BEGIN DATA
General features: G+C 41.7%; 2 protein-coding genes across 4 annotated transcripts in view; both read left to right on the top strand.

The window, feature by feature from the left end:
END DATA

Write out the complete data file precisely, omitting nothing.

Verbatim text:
General features: G+C 41.7%; 2 protein-coding genes across 4 annotated transcripts in view; both read left to right on the top strand.

The window, feature by feature from the left end: